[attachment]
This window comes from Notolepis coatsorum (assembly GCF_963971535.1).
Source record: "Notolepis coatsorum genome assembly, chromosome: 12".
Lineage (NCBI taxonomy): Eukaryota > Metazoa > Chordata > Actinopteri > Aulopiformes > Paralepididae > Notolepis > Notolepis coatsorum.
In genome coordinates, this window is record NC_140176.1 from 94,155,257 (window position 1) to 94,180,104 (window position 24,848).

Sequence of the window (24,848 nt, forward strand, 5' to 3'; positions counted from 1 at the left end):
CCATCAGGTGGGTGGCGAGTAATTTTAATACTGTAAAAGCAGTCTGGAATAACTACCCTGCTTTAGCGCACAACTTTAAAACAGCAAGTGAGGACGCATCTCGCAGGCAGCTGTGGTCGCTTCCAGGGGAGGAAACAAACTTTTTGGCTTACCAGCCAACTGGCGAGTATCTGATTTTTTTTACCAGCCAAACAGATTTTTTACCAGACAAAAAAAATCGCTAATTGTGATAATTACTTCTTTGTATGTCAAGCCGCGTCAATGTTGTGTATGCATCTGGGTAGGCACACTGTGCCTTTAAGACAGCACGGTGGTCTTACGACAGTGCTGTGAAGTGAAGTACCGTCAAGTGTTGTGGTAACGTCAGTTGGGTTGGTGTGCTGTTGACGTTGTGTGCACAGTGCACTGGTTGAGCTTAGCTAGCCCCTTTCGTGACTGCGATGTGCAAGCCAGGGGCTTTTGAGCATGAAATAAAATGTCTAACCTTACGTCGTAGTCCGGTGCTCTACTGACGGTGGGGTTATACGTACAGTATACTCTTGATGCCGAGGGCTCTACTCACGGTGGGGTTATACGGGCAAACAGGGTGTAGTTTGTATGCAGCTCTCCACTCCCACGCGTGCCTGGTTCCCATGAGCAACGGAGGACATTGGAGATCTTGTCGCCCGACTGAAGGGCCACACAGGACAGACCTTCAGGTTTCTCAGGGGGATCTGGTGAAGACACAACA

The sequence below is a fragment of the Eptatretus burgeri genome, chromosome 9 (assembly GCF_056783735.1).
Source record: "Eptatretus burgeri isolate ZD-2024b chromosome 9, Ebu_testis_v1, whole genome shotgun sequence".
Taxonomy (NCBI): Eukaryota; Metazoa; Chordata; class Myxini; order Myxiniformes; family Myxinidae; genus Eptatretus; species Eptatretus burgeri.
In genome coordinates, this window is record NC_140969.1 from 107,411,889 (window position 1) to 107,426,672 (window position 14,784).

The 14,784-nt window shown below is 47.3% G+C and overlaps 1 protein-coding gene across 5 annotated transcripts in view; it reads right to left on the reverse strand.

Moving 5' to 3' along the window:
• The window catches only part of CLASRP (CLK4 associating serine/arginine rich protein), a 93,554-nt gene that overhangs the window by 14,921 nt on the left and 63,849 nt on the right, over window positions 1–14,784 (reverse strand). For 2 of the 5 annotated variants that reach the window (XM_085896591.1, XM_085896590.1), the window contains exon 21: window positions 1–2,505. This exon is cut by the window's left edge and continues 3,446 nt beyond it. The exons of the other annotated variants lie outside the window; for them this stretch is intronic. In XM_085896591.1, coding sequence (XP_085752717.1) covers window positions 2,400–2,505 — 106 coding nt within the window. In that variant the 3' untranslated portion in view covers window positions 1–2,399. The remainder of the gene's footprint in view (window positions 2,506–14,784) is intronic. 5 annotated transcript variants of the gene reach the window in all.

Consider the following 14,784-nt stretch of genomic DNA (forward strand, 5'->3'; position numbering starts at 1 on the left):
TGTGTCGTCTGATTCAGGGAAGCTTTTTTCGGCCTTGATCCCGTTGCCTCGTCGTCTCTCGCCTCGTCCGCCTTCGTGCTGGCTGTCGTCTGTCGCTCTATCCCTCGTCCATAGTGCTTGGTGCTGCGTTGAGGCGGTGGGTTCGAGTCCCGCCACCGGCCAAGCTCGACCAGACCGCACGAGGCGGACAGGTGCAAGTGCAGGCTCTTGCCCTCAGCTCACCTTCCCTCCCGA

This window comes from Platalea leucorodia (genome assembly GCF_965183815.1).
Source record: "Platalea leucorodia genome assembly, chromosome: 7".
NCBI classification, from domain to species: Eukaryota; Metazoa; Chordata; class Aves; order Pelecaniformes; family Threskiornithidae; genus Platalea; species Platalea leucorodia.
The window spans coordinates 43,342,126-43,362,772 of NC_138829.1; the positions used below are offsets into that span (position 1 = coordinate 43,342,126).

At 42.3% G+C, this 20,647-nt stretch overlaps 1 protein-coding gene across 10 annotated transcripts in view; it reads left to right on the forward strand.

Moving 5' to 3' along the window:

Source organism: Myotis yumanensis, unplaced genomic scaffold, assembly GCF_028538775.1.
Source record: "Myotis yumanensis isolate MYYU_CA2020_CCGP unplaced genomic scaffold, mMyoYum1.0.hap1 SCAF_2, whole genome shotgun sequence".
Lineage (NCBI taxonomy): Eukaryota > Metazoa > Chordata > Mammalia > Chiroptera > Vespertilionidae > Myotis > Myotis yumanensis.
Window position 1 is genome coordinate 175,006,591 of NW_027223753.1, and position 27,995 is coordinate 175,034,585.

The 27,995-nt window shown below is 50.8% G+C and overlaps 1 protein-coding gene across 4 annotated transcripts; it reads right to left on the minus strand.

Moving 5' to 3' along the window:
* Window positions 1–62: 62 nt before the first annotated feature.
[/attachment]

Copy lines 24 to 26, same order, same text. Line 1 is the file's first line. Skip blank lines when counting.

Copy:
Lineage (NCBI taxonomy): Eukaryota > Metazoa > Chordata > Mammalia > Chiroptera > Vespertilionidae > Myotis > Myotis yumanensis.
Window position 1 is genome coordinate 175,006,591 of NW_027223753.1, and position 27,995 is coordinate 175,034,585.

The 27,995-nt window shown below is 50.8% G+C and overlaps 1 protein-coding gene across 4 annotated transcripts; it reads right to left on the minus strand.